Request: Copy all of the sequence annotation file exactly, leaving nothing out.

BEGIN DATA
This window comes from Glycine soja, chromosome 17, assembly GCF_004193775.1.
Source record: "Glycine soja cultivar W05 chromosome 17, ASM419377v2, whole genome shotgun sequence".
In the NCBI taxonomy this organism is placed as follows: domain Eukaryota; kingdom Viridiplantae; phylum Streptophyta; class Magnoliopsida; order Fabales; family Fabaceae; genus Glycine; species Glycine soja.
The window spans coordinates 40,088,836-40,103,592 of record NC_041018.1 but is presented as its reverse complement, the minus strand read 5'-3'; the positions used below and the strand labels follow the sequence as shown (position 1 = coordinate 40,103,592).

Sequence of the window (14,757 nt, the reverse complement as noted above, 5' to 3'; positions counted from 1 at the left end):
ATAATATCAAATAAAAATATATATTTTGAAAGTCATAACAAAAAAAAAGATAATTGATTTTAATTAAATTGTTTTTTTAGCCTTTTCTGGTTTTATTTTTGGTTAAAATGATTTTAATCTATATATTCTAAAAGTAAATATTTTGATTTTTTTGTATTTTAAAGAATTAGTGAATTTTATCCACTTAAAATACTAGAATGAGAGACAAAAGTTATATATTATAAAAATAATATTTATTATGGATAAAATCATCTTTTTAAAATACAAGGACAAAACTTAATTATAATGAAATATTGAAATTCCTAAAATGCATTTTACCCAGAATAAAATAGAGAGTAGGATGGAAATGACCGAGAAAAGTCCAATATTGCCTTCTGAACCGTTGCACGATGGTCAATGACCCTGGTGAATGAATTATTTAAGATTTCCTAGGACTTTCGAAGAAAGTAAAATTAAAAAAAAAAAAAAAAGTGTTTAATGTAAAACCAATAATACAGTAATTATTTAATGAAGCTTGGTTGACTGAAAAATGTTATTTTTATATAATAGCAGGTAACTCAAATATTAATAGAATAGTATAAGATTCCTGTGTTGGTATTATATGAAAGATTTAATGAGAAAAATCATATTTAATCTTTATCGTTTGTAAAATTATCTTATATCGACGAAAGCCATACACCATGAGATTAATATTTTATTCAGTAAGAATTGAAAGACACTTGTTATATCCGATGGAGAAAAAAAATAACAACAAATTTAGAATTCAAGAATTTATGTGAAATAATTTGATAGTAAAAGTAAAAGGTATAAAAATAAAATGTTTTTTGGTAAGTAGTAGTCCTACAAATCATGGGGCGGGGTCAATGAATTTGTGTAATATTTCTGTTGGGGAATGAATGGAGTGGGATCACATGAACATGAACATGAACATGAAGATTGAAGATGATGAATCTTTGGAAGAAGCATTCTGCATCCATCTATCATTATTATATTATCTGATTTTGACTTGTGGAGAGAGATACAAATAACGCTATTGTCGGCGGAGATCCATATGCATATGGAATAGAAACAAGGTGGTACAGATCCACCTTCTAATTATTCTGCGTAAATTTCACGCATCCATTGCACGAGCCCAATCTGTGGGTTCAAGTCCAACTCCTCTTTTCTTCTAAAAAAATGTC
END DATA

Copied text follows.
This window comes from Glycine soja, chromosome 17, assembly GCF_004193775.1.
Source record: "Glycine soja cultivar W05 chromosome 17, ASM419377v2, whole genome shotgun sequence".
In the NCBI taxonomy this organism is placed as follows: domain Eukaryota; kingdom Viridiplantae; phylum Streptophyta; class Magnoliopsida; order Fabales; family Fabaceae; genus Glycine; species Glycine soja.
The window spans coordinates 40,088,836-40,103,592 of record NC_041018.1 but is presented as its reverse complement, the minus strand read 5'-3'; the positions used below and the strand labels follow the sequence as shown (position 1 = coordinate 40,103,592).

Sequence of the window (14,757 nt, the reverse complement as noted above, 5' to 3'; positions counted from 1 at the left end):
ATAATATCAAATAAAAATATATATTTTGAAAGTCATAACAAAAAAAAAGATAATTGATTTTAATTAAATTGTTTTTTTAGCCTTTTCTGGTTTTATTTTTGGTTAAAATGATTTTAATCTATATATTCTAAAAGTAAATATTTTGATTTTTTTGTATTTTAAAGAATTAGTGAATTTTATCCACTTAAAATACTAGAATGAGAGACAAAAGTTATATATTATAAAAATAATATTTATTATGGATAAAATCATCTTTTTAAAATACAAGGACAAAACTTAATTATAATGAAATATTGAAATTCCTAAAATGCATTTTACCCAGAATAAAATAGAGAGTAGGATGGAAATGACCGAGAAAAGTCCAATATTGCCTTCTGAACCGTTGCACGATGGTCAATGACCCTGGTGAATGAATTATTTAAGATTTCCTAGGACTTTCGAAGAAAGTAAAATTAAAAAAAAAAAAAAAAGTGTTTAATGTAAAACCAATAATACAGTAATTATTTAATGAAGCTTGGTTGACTGAAAAATGTTATTTTTATATAATAGCAGGTAACTCAAATATTAATAGAATAGTATAAGATTCCTGTGTTGGTATTATATGAAAGATTTAATGAGAAAAATCATATTTAATCTTTATCGTTTGTAAAATTATCTTATATCGACGAAAGCCATACACCATGAGATTAATATTTTATTCAGTAAGAATTGAAAGACACTTGTTATATCCGATGGAGAAAAAAAATAACAACAAATTTAGAATTCAAGAATTTATGTGAAATAATTTGATAGTAAAAGTAAAAGGTATAAAAATAAAATGTTTTTTGGTAAGTAGTAGTCCTACAAATCATGGGGCGGGGTCAATGAATTTGTGTAATATTTCTGTTGGGGAATGAATGGAGTGGGATCACATGAACATGAACATGAACATGAAGATTGAAGATGATGAATCTTTGGAAGAAGCATTCTGCATCCATCTATCATTATTATATTATCTGATTTTGACTTGTGGAGAGAGATACAAATAACGCTATTGTCGGCGGAGATCCATATGCATATGGAATAGAAACAAGGTGGTACAGATCCACCTTCTAATTATTCTGCGTAAATTTCACGCATCCATTGCACGAGCCCAATCTGTGGGTTCAAGTCCAACTCCTCTTTTCTTCTAAAAAAATGTC